Fast forward… I RE discovered foraging on that walk with the kids on a mushroom hunt. Mushrooms? Crazy talk. They’re poison! Don’t eat wild mushrooms, DANGER, DANGER, DANGER! Mushroom collecting was for hippies or those with a death wish. Then I encountered the science. Family, species, spore prints… my geek salivated. And I sucked it up like a sponge. 

I am lucky enough to have an outlet to share, as I did my childhood blueberry pancakes, in Manhattan each Saturday with our customers and to many NYC restaurants. It feeds me. The quiet of nature while I search; mushrooms, berries, wild edibles happily weigh me down physically and I shed the tonage of stress, worry, sadness. A good trade, I believe. 

So I’ll get my therapy and some of you will get to taste the love that is renewed in each berry, each sprig of chamomile, every bunch of pungent mint or funky fungus we find. And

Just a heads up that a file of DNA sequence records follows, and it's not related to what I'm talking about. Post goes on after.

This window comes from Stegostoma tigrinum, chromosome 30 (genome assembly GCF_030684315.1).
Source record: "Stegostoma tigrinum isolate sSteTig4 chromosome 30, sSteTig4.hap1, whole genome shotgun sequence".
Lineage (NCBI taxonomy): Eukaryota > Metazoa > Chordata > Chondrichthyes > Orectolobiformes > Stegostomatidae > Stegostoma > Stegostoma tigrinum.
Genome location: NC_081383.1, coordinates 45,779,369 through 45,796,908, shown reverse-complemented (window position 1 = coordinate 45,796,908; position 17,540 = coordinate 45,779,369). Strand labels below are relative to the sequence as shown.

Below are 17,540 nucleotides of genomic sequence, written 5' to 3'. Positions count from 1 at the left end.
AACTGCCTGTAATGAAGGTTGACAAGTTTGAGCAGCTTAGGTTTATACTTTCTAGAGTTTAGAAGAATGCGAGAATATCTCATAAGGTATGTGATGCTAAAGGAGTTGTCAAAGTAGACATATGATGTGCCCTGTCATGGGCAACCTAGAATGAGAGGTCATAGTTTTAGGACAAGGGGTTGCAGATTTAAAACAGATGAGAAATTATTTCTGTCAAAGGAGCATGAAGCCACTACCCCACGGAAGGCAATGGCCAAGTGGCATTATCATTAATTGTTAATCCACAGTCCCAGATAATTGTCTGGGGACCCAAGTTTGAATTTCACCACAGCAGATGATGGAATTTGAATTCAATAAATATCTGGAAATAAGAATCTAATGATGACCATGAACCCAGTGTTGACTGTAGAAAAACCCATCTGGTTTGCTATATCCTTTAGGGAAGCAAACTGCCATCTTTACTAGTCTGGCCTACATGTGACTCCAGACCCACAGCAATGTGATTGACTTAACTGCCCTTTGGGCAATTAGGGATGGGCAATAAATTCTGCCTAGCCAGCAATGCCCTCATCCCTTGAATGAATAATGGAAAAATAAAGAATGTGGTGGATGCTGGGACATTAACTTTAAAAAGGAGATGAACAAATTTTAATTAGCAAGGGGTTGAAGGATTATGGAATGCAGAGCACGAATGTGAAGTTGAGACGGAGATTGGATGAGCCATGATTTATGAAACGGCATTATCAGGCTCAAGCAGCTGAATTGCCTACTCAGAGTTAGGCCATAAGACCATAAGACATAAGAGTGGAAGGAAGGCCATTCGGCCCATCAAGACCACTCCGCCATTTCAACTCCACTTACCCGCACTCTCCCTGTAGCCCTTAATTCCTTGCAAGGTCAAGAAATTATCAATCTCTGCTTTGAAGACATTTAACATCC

image

Mother Nature will take care of us both.



Settling
March 24, 2012, 12:19 am
Filed under: Uncategorized | Tags: , , , , , , , , , , , ,

Sometimes settling is our worst fear; settling for a dull life or an unfulfilling relationship, wondering if the grass is truly greener. Sometimes settling conjures up feelings of contentment, the warm and fuzzies; settling in, settling down.

We, Paul and I, even the animals, are settling in.  We are merging our sugar bowls and linens, the sheep are restless for the grass growing outside their door, the pigs are constructing their new homes wallow, the chickens lend us the neverending Easter egg hunt amongst all the bales of hay and the 17 ducks parade the grounds, clamoring and staking their claim to the new ‘cool’ spots.  And Trevor wakes

image

up from every night and every morning and smiles his giant, toothless grin that stretches to his eyes when he looks from me to Paul and back again.

Are we complete? Nope. Not yet. But that, too, will come.  Have we settled? Not one bit. We have home and happiness.  We are settling in and settling down.